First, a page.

Actually, that's a lie.

The reason I'm blogging in a hurry is that Grey's Anatomy Season 4 is out, and the sun rises and sets out of that show, as I'm sure y'all understand. So, toodles for now. Enjoy the little poem!

Smooches,
Emz



Charades

Who is in full possession of their own heart
Should let me know
That it doesn’t skip for a love of the past
Or a dashing prospect that’s refusing to show.

In what direction does a mind move
Within the tremours of an ache
Defiant smiling pictures can not quite prove
That all your daydreams aren’t at stake.

An inbuilt governance of statstics
Multiplies your desire to get out there
Creating an image, manipulating logistics
You swear there’s luck in the atmosphere

On the smokey web and in steamy clubs
You keenly play charades
Looking for love is openly snubbed
Til the night sky begins to change shades

Thursday, 11 October 2007

True Friendship: None of tha Sissy Crap!

I ABHOR FORWARDS. I DO. BUT THIS ONE CRACKED ME UP. AND I'M GENEROUS. SO HERE YOU GO.



"True" Friendship: None of that Sissy Crap

Are you tired of those sissy "friendship" poems that always sound good, But never actually come close to reality? Well, here is a series of promises that actually speak of true

1. When you are sad –
I will help you get drunk and
plot revenge against
the fu*king bastard who made you sad.

2. When you are blue -- I will try to
dislodge whatever is choking you.

3. When you smile -- I will know you
got laid.

4. When you are scared -- I will take
the piss out of you about it, every
chance I get.

5. When you are worried -- I will tell
you horrible stories about how
much worse it could be until you
quit whinging.

6. When you are confused -- I will
use little words.

7. When you are sick -- Stay away
from me until you are well again. I
don't want whatever you have.

8. When you fall -- I will point and
laugh at your clumsy ass.

9. This is my oath.... I pledge it to
the end. "Why?" you may ask;
"because you are my friend".

Friendship is like peeing
your pants, everyone
can see it, but only you
can feel the true
warmth.

Send this to 10 of your closest friends, then get depressed because you can only think of 4…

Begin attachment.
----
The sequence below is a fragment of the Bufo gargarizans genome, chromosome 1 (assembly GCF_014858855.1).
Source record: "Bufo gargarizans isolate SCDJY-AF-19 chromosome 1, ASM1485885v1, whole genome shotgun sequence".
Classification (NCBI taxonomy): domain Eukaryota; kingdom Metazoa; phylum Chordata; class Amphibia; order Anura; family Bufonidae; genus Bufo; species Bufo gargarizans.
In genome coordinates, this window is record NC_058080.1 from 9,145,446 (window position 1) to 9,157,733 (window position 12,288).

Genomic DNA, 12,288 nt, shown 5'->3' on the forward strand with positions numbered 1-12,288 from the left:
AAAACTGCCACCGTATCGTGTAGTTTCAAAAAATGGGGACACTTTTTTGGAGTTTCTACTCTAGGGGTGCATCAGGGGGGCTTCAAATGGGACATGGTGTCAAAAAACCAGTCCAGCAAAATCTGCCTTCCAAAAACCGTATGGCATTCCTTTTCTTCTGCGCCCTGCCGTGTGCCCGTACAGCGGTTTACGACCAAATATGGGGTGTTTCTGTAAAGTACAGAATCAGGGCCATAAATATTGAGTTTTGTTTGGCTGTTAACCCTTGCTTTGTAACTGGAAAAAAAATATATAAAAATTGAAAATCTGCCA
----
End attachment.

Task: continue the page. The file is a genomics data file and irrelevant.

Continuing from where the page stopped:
Tuesday, 9 October 2007

Aretha says: R-E-S-P-E-C-T

The month of October is dedicated to something called Black History Month. Hmm. I have conflicting thoughts about the concept. Sometimes, I think it's a laudable pursuit, at other times, I feel like it's totally pointless. In all the time I've been here, I've always consciously refrained from taking part in any of the festivities, but this year, in the vane of trying new things etc, I thought I'd go along to a spoken word/poetry slam at the Museum of London. It ended up being very good, even though there wasn't masses of eye candy to feast on (tee hee!!). Why are all the men born short these days? Anyway, moving right along...


Breis, who works in English and Yoruba, both accompanied and accapella, was an amazing performance poet. He had this song where he pieced together snippets of 80s children's TV (kind of like a retrospective), but it was set to real high life music. It was like rapping to a Fela/Sonny Ade/Lagbaja/Black eyed Peas sound track. Hard to explain, but very entertaining. It's also quite funny, because America (the new flatmate) and I owe him a fiver each. We didn't have any cash on us, because queueing at the cash point would have made us late for the show, and we didn't think we'd be buying anything, anyway. But by the time he was done, we had to have his CD, so he gave us a copy each and said we could pay him back whenever his next gig is. We were like, are you sure? And he was like, are you sure, cos it's you owing me! So now we have fivers sewn into the lining of our handbags, so that if we spot him from a mile off, we can mow him down and pay. God forbid that we should be those two chicks who scammed some dude unintentionally!


Then there was Xena Edwards, who sang in Xosa and shared a new poem she's been working on. You could feel her through her work. With her looking like she was on the verge of tears, it was a very moving experience to watch her baring her soul. And she had this funny little instrument as well, which mesmerised you as she played.


Kat Francois made us all laugh with her parodies of the tube in rush hour. Her poems were accessible and funny, and she did these really cool voice manipulations to give life to her performance. She was funny, and I loved, loved, loved her work, but some stuff she did got me thinking. Or as Carrie Bradshaw would say, I couldn't help but wonder...